In 1561, after the death of her husband King Francis II, Marie Stuart exchanged the culture and splendour of the French court and returned to Scotland, a nineteen year old widow. She had been Queen Consort of France for a year. Though the Scottish Royal Court was established in Holyrood Palace in Edinburgh, the malodorous city persuaded the Queen to settle her French retinue a few miles to the south, in an area which is known, even today, as Little France. After much speculation she chose to marry her Catholic cousin Lord Darnley, a disaster from which her later problems sprang. Her future life was to be etched in blood.
The Queen, a fine horsewoman, became a frequent visitor to the nearby Melville Castle, invariably in the company of her Italian secretary and close companion, Seigneur David Rizzio. This close friendship caused jealousy and hatred in the mainly Protestant Scottish Nobles. In an attempt to raise Rizzio’s standing, the Queen tried to persuade Lord Ross to give the Lordship of Melville to Rizzio.
Though it was not to be, Rizzio nevertheless took apartments in the castle. The castle became known to the local people as Rizzios house. This further incensed the Nobles. On one of the Queen’s visits he planted a tree as a token of his love for her. The tree, a majestic Spanish Chestnut (castanea sativa), survives to this day by the stable block, some 450 years later. The Queen responded by planting 5 trees along the drive, which also survive to this day.
Thirlestane Castle History
The history of Thirlestane Celtic Castle dates back to at least the 13th century, when a large Border fort was built on the site to defend the approach to Edinburgh from the south.
The central part of the present castle was completed in 1590, remodelled in the 1670s, and then again in the 1840s.
Throughout its long history, Thirlestane belonged to the Maitland family, one of the most ableand famous in Scotland. The Maitlands came to Britain from France with William the Conqueror in 1066, and settled in Northumberland. In about 1250, Sir Richard Maitland married Avicia, the daughter and sole heiress of Thomas du Thirlestane. It was this marriage that brought the lands of Thirlestane and others into the ownership of the Maitland family. The ruined remains of one of the family homes at that time can still be seen, two miles from the castle off the A697.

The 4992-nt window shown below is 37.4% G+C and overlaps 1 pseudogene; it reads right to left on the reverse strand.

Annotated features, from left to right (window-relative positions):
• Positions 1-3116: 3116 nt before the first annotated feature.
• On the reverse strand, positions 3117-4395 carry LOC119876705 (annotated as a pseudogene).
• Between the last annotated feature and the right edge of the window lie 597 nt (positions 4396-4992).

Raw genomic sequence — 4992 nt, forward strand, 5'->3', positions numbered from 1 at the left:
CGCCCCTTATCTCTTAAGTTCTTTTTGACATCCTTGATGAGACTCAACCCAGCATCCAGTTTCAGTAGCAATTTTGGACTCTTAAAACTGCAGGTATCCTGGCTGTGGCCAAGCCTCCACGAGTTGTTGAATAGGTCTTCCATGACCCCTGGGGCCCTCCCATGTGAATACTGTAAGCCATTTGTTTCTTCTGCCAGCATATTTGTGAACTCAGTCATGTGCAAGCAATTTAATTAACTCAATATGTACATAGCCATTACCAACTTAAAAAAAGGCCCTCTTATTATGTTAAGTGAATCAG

Through military service and their contributions to law and the arts, the Maitlands gained increasing influence and power. In 1590, John Maitland became Lord Chancellor of Scotland. His son was created 1st Earl of Lauderdale and his brother, William Maitland, was Secretary to Mary Queen of Scots.
John Maitland, 2nd Earl of Lauderdale, was one of the most important and controversial Scottish figures of the late 17th century. As a leading royalist, he was a confidant of King Charles II and spent nine years in the Tower of London under sentence of death. After the Restoration, he was appointed Secretary of State for Scotland. As such, he was virtually the uncrowned King of Scotland, and wielded unrivalled power and influence.
On his second marriage to the Countess of Dysart, he was created Duke of Lauderdale and began transforming Thirlestane Castle into a fitting palace from which to direct the affairs of Scotland. He employed Sir William Bruce to undertake the remodelling of the castle. Bringing Renaissance influences to the Scottish Baronial style, he introduced the two front towers and the grand staircase and oversaw the transformation of the interior, the most remarkable feature of which is the rich plasterwork of the state rooms.
By 1679, Lauderdale had lost his ability to influence the Scottish Parliament and to keep order in Scotland as the Covenanting insurrection spread. The Duke of Monmouth was successful in restoring order. James, Duke of York (later James VII), took up residence in Edinburgh, whilst Lauderdale remained in office as Secretary. Early in 1680, he suffered a stroke. In October that year he resigned, retiring to Tunbridge Wells, to take the waters and died there in August 1682. The Dukedom died with him and his brother, Charles, became the 3rd Earl of Lauderdale.
By the 19th century, Thirlestane’s role had evolved in more peaceful times to that of a Scottish country mansion for the Earls of Lauderdale. The social use to which the castle was now put required more space, so in 1840 the Edinburgh architects, David Bryce and William Burn, were employed to design two large wings flanking the central keep.